Can we get lucky and can the viral happen? Possibly. But… not likely. Please don’t take the one or two examples of success and say “Look! That it happened here.” That’s like pointing at your child and saying sure – you can be President – it happened to Obama! Or when you kid plays piano knowing how he’ll be successful just like Billy Joel. Sure, it can happen. But, that’s not the way to bet. How about pointing to the hundreds of thousands of failed businesses that started on the same “tell a friend” campaign.

        Look at all the underlying hours and manpower it takes even large well-known company campaigns to move from a dead start. Hundreds, thousands of hours gearing up to get Facebook “likes,” and now the same with getting Google +1. Everyone is clamoring for you to “follow them” or “link” to them, “vote” for them, “like” them. It’s work and effort. Do you think Pepsi put two hundred dollars into the kitty and said let’s go viral – it’ll happen because a lot of people like our product!” I don’t think so.

        I’m not saying the “tell a friend and they’ll tell two friends” isn’t a good start to any campaign, heck it certainly seems to happen fast when I create a piece of work with a typo in it. I’m just saying it’s lousy advice to a new firm who needs to hit the ground at speed, or a guy with 6,000 surf boards in his garage hoping to sell them before the winter. Thanks for posting this.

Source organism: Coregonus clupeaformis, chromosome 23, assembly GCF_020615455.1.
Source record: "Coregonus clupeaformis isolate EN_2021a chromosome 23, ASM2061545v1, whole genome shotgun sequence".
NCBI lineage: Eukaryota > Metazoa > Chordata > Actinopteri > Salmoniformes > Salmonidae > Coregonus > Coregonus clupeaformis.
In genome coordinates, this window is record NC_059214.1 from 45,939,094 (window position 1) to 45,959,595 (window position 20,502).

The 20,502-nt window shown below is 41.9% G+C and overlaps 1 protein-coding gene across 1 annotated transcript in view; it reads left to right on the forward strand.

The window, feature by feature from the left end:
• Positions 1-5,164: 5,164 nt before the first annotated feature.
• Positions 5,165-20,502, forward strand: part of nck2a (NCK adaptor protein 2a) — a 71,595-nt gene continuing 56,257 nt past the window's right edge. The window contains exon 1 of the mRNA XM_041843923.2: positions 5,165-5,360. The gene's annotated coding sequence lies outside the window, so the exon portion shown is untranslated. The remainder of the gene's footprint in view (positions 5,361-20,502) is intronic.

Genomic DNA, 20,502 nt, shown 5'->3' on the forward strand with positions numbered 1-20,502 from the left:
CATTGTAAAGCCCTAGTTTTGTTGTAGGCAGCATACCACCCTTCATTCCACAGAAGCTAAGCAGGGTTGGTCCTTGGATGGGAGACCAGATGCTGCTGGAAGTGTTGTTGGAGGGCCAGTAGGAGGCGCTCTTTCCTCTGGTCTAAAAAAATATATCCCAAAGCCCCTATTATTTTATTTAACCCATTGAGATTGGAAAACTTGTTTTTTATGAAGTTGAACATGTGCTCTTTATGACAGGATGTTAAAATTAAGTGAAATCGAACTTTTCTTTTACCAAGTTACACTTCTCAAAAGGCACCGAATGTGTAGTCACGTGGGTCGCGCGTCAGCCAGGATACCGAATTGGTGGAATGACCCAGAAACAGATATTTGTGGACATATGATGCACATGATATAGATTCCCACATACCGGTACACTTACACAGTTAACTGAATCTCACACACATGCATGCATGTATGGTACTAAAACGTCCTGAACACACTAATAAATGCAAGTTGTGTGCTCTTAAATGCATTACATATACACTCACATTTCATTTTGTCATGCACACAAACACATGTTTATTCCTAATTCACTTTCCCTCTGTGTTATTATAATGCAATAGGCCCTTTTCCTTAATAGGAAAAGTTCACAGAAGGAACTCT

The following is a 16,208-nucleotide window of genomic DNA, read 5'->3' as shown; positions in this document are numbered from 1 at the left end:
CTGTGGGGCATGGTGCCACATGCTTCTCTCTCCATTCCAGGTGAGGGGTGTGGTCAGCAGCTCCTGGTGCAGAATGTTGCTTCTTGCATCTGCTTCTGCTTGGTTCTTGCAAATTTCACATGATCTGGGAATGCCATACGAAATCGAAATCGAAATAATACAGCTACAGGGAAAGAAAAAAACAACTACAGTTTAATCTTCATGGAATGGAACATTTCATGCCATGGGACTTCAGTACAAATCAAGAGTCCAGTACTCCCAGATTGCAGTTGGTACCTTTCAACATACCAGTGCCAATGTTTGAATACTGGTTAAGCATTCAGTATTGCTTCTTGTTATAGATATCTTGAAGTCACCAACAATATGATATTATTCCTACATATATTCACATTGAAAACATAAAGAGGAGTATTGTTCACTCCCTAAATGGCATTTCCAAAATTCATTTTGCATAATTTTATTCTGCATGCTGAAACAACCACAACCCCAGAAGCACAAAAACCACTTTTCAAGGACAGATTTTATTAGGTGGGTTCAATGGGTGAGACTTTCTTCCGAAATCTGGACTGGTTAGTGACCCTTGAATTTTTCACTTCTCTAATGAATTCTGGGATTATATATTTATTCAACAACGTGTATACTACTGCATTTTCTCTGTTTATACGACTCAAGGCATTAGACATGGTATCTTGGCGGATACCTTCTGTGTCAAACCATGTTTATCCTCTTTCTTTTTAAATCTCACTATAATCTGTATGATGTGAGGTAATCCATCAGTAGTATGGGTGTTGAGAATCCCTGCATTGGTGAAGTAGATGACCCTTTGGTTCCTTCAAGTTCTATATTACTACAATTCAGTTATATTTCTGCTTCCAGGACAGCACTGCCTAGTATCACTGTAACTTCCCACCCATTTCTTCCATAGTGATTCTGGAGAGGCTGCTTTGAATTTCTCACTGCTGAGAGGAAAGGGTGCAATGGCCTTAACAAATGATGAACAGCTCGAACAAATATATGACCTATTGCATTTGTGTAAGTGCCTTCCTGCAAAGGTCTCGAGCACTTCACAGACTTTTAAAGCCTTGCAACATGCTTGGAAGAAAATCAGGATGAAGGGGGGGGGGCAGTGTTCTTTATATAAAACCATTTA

• says

      I think it’s exactly how Seth started out when he started out as a public figure. He doesn’t take out a superbowl ad to sell his books, he uses the authority platform that he created years ago and has been building on steadily ever since.

      Seth’s audience, and Copyblogger’s and many others, are what the result looks like some years into the game.

    • says

      I agree. I went to the how to get 7,000 twitter followers one. I didn’t find what I was looking for, but I wasn’t disappointed either. The title sucked me in.

  4. says

    I would have to say Seth Godin link to me seemed to be the best one. It seems That I can see that approach in soo many other business structures.

Comments are open for seven days. This article's comments are now closed.